By Helen Berry
Just one of the eighteenth-century equivalents of Warhol’s ‘fifteen minutes of fame’ was if a Georgian man or woman had the opportunity to make a deposition in a notorious court case. Like the stage, the witness stand presented the deponent with a captive audience, and an assemblage of journalists waiting to give their critical verdict in the gossip columns.
One such deponent on 6 November 1775 was Charles Baroe, a Dublin grocer and former room-mate of the Italian opera superstar Giusto Ferdinando Tenducci. Baroe had been called to give evidence in the London Consistory Court (the church court under the authority of the Bishop of London that had jurisdiction in English law over marital disputes).
The case was a libel issued by a young Irish girl, Dorothea Maunsell, for the annulment of her first marriage to Tenducci, although she was by then already married to another man, William Long Kingsman. The success of her libel rested upon the need to prove whether Tenducci was by matter of fact as well as by ‘public reputation’ a castrato.
Understandably the singer did not submit himself to the humiliation of a physical examination. Proving that Tenducci would have been unable to consummate his marriage to Dorothea was, however, required in law if the marriage was to be annulled. As Tenducci’s bedfellow, Baroe had seen the singer in a state of undress. He reported that some years earlier, back in 1765, he had asked Tenducci questions about his castration.
Obligingly, the singer ‘thereupon unbuttoned his breeches and shewed…the cicatrice or scar of the said operation, which [I]…clearly viewed, a little above the scrotum or testical bag’. Warming to his subject, Charles Baroe added additional Baroque details for the benefit of the court. In May, 1767, he recalled that he and Tenducci were again lodging together at a house in Dirty Lane, Dublin. Baroe told the court how, ‘upon…Tenducci’s changing some thing, from one pair of breeches to another’, he had observed his friend taking ‘a red velvet purse out of one pair of his breeches, to put into another’.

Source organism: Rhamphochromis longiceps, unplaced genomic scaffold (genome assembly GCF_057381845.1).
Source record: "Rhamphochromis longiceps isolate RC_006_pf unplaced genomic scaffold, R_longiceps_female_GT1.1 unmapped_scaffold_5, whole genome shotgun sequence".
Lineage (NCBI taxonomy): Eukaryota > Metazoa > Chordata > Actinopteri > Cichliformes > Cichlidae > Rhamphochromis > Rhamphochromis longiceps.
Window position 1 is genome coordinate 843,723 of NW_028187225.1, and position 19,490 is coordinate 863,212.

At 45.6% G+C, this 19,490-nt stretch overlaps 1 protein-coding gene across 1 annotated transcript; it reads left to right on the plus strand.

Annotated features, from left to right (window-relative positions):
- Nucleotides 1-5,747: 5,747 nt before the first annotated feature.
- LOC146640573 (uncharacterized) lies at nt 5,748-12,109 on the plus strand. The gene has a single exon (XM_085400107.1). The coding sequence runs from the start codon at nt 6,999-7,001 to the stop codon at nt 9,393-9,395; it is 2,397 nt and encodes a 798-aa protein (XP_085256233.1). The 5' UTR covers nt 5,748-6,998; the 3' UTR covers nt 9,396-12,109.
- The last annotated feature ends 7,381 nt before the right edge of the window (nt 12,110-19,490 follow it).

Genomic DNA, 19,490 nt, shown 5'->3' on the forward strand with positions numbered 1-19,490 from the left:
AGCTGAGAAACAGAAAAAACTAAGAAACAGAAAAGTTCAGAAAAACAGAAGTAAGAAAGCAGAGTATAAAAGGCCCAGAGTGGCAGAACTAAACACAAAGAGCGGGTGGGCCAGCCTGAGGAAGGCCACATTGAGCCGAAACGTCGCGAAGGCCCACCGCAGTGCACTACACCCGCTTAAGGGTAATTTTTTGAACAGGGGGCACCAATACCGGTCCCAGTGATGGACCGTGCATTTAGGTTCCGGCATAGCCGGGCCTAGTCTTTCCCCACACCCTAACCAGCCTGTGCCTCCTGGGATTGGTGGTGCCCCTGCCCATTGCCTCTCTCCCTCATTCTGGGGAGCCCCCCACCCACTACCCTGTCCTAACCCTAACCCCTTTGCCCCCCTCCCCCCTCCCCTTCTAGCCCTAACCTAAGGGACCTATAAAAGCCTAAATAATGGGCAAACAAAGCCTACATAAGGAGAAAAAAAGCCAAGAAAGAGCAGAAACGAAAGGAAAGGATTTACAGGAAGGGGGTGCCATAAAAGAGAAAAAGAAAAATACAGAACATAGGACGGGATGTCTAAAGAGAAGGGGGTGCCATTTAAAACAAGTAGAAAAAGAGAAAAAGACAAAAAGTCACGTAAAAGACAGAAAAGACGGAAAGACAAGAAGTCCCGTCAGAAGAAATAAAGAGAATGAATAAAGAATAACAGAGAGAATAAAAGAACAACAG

Baroe asked Tenducci what he had got in the bag, thinking it was a relic, to which Tenducci replied ‘No; I have got my testicles preserved in this purse, and have had them there since my castration’. Apparently, so the rumour went, the Catholic church deemed it lawful for an emasculated man to take communion, provided he had about his person the severed remnants of his manhood.
Baroe’s narrative, and selected highlights from the marriage annulment case involving Tenducci, eventually found their way into the seven-volume edition of T
rials for Adultery: or, the History of Divorces, in which readers could get their fill of ‘Adultery, Fornication, Cruelty, Impotence, etc., from the Year 1760, to the Present Time’. The public appetite for such stories appears undiminished over the centuries. But Baroe’s ‘moment of fame’, and the consequences of this court case, reveal much about how Western societies became enmeshed in moral dilemmas surrounding sex and marriage, the modification of the human body for profit, and the ultimate price of fame.
Helen Berry is Reader in Early Modern History at Newcastle University. She is the author of numerous articles on the history of eighteenth-century Britain, and is the co-editor (with Elizabeth Foyster) of The Family in Early Modern England (2007). This is her second book.